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Watch the Major Triad Inversions on Low Strings online guitar lesson by Robben Ford from Chord Revolution: Foundations

I will now talk about chord inversions. Basically what we're doing is inverting the notes of a fundamental triad. These are all triads. We're going to move now to the key of E and we're going to invert the three notes of a basic E triad. Triad is tonic or root, third, and fifth. That's your basic triad. First step of the major scale, third step of the major scale, fifth step of the major scale. I'm going to play this voicing, for E. This is root, fifth, and third. Some of you might find this a little bit awkward, because I am indeed damping the D string, and I'm not playing the two above. We're going to invert those three notes. I'm going to put the third in the root, the tonic here, the fifth above. Now we're going to put the fifth in the root, third, and the tonic above.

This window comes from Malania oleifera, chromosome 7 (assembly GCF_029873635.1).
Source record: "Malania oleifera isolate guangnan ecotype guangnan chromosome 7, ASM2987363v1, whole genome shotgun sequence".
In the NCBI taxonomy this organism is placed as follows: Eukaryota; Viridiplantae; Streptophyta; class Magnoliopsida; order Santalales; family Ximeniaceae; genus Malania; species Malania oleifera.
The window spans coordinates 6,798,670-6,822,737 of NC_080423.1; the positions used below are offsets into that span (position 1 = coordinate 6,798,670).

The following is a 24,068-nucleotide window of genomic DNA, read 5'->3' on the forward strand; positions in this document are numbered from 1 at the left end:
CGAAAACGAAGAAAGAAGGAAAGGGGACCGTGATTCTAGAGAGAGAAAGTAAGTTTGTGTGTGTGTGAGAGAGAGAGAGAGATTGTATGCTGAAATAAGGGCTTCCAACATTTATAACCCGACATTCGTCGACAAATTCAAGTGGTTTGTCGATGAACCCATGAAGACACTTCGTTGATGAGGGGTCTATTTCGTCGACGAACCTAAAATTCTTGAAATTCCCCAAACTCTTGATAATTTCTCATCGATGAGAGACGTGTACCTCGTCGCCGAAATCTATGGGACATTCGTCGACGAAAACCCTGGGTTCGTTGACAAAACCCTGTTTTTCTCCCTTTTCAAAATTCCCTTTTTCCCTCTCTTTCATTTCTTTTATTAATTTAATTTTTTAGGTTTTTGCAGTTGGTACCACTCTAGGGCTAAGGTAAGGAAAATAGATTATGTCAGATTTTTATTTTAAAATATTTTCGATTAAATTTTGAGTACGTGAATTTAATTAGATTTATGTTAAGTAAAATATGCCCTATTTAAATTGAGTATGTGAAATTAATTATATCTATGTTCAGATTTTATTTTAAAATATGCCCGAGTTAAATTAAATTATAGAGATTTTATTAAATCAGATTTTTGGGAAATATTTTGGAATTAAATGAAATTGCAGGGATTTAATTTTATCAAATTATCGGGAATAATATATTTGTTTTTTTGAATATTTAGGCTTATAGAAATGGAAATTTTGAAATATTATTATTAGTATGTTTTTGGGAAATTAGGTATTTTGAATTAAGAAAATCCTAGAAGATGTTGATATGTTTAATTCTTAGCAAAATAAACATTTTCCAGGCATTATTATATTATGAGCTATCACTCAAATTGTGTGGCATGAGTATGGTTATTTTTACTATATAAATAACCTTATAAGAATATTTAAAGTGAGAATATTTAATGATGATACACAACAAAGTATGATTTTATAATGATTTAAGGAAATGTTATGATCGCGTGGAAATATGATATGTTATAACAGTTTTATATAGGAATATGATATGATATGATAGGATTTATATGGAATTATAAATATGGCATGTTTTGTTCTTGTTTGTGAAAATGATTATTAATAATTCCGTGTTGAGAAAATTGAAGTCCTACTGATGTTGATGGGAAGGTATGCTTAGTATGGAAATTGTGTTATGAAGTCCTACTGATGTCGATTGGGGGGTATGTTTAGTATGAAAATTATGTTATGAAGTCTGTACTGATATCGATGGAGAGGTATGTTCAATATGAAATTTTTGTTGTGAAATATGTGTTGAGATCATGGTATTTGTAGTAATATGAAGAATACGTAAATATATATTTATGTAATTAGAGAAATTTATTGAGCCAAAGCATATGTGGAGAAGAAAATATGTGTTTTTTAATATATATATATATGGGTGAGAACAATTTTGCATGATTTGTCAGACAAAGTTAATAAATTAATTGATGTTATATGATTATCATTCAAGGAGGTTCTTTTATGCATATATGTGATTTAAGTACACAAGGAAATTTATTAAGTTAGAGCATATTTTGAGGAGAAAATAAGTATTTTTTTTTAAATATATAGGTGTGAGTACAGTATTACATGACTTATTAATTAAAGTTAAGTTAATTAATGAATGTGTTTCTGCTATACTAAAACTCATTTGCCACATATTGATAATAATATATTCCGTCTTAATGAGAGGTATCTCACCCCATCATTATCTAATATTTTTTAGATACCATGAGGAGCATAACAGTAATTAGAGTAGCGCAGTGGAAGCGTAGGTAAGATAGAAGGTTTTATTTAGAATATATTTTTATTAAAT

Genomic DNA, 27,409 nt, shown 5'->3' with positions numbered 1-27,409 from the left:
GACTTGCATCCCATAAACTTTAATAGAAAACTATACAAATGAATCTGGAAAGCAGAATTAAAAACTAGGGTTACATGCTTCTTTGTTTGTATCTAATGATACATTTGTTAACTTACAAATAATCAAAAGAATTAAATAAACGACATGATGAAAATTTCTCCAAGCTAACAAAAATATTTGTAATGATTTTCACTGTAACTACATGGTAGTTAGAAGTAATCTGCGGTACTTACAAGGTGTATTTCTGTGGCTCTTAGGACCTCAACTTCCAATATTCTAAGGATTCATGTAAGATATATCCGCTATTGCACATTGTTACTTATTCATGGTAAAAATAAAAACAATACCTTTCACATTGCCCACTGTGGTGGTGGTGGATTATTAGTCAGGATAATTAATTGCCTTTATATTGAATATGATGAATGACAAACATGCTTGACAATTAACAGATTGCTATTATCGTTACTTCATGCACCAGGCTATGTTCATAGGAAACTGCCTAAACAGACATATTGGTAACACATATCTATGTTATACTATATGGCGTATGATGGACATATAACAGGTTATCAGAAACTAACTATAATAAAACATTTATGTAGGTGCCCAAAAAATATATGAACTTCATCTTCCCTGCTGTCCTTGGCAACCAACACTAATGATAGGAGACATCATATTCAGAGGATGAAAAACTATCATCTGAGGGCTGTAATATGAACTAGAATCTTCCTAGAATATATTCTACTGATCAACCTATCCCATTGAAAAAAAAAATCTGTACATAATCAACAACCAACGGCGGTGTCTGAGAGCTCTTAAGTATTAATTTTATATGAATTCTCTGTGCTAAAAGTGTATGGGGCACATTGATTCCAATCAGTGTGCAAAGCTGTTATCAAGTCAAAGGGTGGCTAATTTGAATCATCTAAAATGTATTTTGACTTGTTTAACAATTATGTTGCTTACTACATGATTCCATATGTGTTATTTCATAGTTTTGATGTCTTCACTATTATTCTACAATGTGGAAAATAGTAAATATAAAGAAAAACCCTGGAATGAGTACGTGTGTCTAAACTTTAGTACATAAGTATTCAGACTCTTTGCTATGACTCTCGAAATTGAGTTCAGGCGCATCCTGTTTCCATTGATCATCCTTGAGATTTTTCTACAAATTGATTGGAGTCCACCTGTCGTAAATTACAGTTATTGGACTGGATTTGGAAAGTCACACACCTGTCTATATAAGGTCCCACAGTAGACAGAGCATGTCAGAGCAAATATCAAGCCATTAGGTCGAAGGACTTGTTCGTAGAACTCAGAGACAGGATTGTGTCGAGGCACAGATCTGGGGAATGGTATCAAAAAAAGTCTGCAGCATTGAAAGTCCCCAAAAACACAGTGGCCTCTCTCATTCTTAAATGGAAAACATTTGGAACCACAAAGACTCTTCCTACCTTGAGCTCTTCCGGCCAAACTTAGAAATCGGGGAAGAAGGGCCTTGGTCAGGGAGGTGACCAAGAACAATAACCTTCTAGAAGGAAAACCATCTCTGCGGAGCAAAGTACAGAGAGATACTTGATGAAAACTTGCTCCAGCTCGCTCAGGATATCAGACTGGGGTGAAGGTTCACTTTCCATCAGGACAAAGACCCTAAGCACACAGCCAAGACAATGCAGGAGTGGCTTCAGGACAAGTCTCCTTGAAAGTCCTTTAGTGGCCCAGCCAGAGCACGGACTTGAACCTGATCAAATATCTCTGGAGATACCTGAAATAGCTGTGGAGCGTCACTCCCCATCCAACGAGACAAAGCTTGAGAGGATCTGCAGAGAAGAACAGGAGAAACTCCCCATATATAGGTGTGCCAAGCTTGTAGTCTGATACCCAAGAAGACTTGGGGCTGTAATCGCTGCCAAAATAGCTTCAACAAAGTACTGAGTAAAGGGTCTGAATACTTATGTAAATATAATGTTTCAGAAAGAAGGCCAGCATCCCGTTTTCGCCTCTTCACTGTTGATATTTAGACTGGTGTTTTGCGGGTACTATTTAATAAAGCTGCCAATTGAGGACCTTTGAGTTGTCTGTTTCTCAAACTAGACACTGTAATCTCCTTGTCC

Now all three of these are E major triads. The notes are not changing, they're simply being inverted, moved around and displaced. They're a little further apart in certain cases than they were with your basic triad, they are still E chords. This allows you to do things differently than whatever else is happening around you. You want to move up, so this is the function of different chord voicings. You have a different voicing, because it's appropriate for a certain situation. You want to hear the fifth in the root. You want to hear the third in the root. These things are important to create a sound and give you a whole other dimension to the pallet of the music that you're playing. I'd really like to ask you to learn how to play these things. Those are your basic chord voicings. Start on the low open E string, moving up to a third, fifth, and the root, then I play the octave above that. These will expand and can be played all over the guitar in many different ways. Just understand the concept that you're not playing a different chord, you're still playing E. You're just playing it with a different root note chosen from your basic triad, displacing the notes. And again, you want to learn how to do this all over your instrument.

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